BOSTON, Feb 7 (Reuters) - Fidelity Investments plans to unveil a new pitchman on Sunday in television commercials that feature Will Danoff, the unassuming portfolio manager of its behemoth $103 billion Contrafund.
The last time Boston-based Fidelity used a portfolio manager in a television advertising campaign was nearly 20 years ago. The silver-haired Peter Lynch, however, was long retired from running Fidelity’s Magellan fund when he teamed up with comedian Lily Tomlin in the 1998 ad campaign.
Lynch was already a household name as Fidelity’s long-time pitchman. He averaged annual returns of 29 percent during a 13-year run at Magellan that ended in 1990.
The ads running Sunday are based on a true story about a letter Danoff received from a family during his early years running Contrafund. The family picked Danoff’s fund to invest money for their son’s college education. Danoff received updates from the family over the years with letters and pictures of their son growing up.
The idea of the ad is that Danoff represents Fidelity’s commitment to investors.
“It’s also about helping people understand taking a long term view,” said Brian Hogan, who oversees Fidelity’s equity and high-income mutual fund assets.
Currently, the short-term view is pretty dismal, with the S&P 500 index down 10.47 percent over the past three months. Meanwhile, investors are overwhelmingly plowing their money into passively-run index funds. Star stock pickers have taken a backseat to that phenomenon.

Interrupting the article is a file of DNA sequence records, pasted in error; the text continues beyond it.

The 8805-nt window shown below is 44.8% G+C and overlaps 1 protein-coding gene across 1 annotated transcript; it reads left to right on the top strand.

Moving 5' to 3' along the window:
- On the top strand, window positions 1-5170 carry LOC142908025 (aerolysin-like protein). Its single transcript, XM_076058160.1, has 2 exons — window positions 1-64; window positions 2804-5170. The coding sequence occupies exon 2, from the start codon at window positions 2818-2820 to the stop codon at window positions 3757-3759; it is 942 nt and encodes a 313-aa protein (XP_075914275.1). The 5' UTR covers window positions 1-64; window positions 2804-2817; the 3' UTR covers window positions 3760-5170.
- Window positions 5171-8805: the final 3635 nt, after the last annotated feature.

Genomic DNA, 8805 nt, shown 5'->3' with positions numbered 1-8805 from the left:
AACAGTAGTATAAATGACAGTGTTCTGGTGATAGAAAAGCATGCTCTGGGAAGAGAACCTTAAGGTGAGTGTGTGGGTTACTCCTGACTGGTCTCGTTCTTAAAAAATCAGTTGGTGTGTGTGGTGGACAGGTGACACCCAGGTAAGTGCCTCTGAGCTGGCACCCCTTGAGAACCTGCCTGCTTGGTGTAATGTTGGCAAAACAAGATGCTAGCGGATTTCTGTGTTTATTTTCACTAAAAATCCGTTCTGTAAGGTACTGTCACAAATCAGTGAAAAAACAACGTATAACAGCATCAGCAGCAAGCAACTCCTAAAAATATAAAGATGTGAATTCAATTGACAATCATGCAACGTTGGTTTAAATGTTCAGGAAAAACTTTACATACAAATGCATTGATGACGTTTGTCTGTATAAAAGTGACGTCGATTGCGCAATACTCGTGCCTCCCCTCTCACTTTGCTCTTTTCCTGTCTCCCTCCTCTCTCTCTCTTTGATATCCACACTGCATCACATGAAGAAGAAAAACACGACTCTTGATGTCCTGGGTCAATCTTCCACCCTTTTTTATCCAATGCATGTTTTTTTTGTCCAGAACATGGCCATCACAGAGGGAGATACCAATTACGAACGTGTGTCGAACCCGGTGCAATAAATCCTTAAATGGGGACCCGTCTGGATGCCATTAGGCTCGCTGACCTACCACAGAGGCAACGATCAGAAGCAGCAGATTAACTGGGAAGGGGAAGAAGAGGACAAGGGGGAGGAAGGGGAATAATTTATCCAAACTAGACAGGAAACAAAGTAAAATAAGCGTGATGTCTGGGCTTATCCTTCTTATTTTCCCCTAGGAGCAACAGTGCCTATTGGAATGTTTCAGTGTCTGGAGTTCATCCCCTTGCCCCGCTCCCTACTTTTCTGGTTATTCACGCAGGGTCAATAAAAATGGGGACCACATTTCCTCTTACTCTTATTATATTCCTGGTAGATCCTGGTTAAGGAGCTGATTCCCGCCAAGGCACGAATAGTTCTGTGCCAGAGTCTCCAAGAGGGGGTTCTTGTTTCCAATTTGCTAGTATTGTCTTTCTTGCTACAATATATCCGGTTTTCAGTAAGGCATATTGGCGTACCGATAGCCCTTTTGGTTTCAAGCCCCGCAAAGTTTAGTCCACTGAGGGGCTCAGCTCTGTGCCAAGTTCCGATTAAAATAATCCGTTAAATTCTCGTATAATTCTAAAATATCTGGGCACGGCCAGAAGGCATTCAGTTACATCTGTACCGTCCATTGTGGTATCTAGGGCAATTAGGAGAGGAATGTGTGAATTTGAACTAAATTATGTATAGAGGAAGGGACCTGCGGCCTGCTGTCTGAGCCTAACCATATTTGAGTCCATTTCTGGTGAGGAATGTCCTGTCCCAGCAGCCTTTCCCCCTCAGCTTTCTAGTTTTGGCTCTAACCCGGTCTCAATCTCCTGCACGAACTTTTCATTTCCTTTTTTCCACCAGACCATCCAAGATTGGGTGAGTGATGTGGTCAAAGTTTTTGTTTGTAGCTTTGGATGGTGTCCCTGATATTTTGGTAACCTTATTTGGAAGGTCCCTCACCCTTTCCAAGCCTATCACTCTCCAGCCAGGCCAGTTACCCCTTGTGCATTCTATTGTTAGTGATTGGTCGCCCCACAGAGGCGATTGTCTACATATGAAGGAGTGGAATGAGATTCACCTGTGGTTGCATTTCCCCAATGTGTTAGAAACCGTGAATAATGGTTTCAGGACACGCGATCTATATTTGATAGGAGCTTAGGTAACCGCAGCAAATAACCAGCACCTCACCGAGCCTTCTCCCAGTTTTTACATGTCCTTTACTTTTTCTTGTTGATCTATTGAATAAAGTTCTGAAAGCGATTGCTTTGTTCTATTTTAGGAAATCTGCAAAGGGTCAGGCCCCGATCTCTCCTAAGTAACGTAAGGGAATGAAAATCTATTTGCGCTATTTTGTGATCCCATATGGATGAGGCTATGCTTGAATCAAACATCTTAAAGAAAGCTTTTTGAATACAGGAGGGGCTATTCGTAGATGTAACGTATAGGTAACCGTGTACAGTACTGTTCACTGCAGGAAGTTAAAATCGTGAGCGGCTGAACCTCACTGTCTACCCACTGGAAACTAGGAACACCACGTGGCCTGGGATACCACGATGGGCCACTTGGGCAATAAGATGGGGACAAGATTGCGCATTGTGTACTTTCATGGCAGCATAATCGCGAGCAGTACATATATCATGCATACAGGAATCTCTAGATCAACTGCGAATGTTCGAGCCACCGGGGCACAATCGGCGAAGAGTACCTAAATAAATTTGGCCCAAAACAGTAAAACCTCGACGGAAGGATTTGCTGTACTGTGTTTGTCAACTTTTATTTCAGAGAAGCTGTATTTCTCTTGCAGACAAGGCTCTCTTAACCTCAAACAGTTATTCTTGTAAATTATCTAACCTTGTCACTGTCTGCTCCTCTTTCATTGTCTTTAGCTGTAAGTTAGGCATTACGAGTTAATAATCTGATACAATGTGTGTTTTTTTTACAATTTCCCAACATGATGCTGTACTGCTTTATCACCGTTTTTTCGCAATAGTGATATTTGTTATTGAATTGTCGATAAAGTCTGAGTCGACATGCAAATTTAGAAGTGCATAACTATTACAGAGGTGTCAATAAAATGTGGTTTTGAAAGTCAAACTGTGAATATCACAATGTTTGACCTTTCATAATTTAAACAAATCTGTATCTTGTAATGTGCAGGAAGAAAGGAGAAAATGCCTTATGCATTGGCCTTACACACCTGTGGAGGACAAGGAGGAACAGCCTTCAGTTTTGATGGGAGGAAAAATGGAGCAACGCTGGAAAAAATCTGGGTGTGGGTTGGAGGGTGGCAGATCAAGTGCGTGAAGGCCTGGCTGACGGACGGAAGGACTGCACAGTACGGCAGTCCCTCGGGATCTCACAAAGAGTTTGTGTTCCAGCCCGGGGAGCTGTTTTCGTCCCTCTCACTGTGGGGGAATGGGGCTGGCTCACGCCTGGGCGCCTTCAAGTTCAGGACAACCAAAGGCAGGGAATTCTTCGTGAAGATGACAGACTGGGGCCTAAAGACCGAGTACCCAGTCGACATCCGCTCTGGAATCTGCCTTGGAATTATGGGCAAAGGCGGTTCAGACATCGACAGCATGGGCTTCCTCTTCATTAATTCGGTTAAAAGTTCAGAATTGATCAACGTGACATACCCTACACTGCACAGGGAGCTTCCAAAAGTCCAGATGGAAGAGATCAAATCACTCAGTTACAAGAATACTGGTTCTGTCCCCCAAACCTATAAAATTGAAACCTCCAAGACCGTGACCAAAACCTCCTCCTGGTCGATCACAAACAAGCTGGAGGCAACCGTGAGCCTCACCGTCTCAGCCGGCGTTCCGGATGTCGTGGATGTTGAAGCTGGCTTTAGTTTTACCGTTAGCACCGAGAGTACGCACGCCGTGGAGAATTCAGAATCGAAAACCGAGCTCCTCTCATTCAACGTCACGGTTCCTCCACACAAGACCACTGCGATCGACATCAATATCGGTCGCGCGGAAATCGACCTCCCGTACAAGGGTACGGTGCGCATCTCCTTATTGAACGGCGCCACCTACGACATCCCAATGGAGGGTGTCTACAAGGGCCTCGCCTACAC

Vanguard Group and its stable of passively managed index funds are top dog in the U.S. mutual fund industry. Since the end of 2007, Vanguard funds have attracted $1 trillion in net deposits from investors, according to Morningstar Inc.
Last year, Vanguard’s passively managed funds attracted $222 billion in net investor deposits. By contrast, net withdrawals from Fidelity’s actively-managed funds totaled $8.3 billion, according to Morningstar.
But over the long term, money placed with Danoff and several other veteran Fidelity fund managers has been a good investment.
A $10,000 investment with Danoff when he took over Contrafund in September 1990 is now worth about $222,000, after fees. An investment in an S&P 500 index fund would have generated $109,596.20, according to Fidelity.
The commercial featuring Danoff and the letter, which he keeps taped to his office door, will run on NBC Nightly News, CBS’ “60 Minutes” and on several other TV and cable channels.
An extended version of the TV ad can be found here: here
Reporting By Tim McLaughlin; Editing by Nick Zieminski
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